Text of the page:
Research is in the early stages, but dogs seem to be able to detect the novel coronavirus.
In the future, getting checked for Covid-19 might involve a visit with a dog rather than a doctor.
Canines may be able to detect the disease, reports a new study, possibly even before people start showing symptoms.
In a new proof of concept paper, French researchers present evidence for dogs being able to detect Covid-19 by sniffing sweat from humans' armpits. After a training period, eight dogs — which had previously been trained to detect explosives and colon cancer — were able to detect the disease either most or all of the time, researchers report.
This finding was published on June 5 on the preprint server bioRxiv. It has not yet been peer-reviewed.
The dogs completed 368 trials, sniffing hospital-provided sweat samples of people who either tested positive or negative for Covid-19. The main question the researchers needed the dogs to answer was whether SWEAT SMELLS DIFFERENT in people who have the disease.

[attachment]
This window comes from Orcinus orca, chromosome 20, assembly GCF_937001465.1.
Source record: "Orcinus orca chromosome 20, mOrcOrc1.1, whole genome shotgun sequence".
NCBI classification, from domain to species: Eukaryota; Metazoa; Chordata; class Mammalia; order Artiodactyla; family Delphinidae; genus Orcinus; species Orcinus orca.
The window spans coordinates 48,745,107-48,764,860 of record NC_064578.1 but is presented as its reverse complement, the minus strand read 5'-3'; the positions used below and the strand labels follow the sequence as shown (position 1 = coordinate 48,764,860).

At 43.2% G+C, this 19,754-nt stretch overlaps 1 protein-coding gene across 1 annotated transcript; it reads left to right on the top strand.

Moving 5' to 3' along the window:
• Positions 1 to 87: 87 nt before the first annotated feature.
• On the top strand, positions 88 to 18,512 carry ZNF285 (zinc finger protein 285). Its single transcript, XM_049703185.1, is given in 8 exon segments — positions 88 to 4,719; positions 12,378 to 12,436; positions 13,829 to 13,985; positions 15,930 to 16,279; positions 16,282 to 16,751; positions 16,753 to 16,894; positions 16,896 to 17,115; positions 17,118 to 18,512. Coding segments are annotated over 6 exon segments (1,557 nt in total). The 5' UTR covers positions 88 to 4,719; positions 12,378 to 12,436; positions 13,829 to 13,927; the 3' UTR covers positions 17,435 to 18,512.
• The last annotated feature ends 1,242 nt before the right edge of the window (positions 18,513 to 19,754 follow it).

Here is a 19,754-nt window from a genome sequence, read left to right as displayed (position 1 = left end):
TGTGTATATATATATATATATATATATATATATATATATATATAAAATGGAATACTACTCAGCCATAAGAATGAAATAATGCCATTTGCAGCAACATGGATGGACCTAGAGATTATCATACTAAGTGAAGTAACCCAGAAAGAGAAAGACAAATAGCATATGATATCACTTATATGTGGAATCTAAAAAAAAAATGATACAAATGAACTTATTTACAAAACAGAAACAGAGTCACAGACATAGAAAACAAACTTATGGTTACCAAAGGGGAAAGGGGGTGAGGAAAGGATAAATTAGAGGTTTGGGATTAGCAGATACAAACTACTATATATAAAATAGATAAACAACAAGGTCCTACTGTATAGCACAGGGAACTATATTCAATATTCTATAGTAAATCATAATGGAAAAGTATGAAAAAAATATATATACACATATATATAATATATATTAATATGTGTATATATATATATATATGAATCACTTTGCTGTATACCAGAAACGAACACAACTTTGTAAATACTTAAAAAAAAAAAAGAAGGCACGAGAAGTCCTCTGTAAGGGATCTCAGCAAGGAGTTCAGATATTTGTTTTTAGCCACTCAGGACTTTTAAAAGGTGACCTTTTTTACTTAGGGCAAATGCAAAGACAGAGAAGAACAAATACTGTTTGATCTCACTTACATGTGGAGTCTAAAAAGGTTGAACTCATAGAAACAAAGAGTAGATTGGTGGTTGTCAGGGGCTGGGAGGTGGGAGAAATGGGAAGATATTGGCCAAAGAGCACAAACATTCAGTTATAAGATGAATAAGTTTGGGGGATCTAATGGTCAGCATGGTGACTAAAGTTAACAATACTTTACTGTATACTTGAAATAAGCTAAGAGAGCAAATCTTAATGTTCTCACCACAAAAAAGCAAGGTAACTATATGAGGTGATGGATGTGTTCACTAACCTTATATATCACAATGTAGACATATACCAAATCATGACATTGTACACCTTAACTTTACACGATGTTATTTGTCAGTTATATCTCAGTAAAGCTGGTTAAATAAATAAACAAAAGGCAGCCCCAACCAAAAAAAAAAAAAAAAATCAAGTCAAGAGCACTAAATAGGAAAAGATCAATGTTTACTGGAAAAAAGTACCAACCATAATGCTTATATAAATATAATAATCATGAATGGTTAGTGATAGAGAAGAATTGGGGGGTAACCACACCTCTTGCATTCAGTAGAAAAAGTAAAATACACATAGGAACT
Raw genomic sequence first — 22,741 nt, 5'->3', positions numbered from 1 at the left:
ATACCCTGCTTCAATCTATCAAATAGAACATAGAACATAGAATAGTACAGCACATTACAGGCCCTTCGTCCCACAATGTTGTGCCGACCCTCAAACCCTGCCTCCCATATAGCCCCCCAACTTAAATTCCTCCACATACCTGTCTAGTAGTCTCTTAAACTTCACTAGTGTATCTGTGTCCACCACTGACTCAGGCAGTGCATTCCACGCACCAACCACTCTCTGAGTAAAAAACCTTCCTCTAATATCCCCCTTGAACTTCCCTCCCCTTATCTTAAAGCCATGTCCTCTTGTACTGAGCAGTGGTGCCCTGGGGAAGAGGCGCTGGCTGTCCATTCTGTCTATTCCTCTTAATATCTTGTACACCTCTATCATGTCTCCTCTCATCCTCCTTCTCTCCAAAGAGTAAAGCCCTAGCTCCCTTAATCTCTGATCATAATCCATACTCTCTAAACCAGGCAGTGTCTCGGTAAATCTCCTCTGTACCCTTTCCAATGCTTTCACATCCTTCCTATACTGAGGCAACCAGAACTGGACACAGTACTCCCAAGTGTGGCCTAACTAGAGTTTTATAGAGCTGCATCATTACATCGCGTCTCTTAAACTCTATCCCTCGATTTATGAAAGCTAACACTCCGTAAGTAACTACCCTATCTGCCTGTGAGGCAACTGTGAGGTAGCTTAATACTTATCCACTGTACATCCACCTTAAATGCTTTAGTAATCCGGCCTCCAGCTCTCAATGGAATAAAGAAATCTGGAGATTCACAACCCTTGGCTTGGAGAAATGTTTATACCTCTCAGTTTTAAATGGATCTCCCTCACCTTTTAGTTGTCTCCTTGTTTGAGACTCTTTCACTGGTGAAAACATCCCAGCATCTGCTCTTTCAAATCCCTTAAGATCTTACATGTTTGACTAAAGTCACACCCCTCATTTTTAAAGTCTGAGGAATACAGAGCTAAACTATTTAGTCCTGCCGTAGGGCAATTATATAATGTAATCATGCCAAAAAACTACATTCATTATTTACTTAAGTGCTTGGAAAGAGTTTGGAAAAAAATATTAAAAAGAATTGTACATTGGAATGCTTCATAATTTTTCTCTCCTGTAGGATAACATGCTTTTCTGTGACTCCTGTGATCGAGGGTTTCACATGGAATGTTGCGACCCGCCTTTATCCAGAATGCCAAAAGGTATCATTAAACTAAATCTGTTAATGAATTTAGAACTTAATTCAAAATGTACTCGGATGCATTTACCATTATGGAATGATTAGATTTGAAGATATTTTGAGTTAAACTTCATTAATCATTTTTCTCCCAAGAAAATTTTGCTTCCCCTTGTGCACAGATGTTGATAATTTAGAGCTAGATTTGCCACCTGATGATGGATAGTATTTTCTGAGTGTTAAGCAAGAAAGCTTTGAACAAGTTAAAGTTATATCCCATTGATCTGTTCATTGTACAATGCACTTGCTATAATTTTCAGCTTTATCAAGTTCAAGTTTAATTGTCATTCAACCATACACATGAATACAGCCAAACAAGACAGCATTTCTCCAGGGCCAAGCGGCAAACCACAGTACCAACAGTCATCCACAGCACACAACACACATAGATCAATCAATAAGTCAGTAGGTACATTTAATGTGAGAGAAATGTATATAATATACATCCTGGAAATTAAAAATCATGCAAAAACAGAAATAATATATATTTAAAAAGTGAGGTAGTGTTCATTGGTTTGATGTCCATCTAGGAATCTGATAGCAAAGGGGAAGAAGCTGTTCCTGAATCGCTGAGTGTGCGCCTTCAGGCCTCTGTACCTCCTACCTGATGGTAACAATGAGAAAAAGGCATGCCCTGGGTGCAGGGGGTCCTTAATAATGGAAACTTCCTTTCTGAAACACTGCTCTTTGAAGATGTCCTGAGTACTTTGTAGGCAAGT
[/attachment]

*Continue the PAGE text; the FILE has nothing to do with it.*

"If the answer had been no, we would have stopped — poof, finito," lead study author Dominique Grandjean tells Inverse.
But on the first day of training, it became clear within just a few hours that the dogs' expert noses picked up something different in the Covid-19 sweat samples. It was "so damn easy" to get the dogs to detect the disease, Grandjean says.
To train the dogs, the researchers placed four sweat samples, gathered on gauze cylinders swabbed on human armpits, in a line. The dogs were trained to sit after they identified a Covid-19-positive sample, as seen below.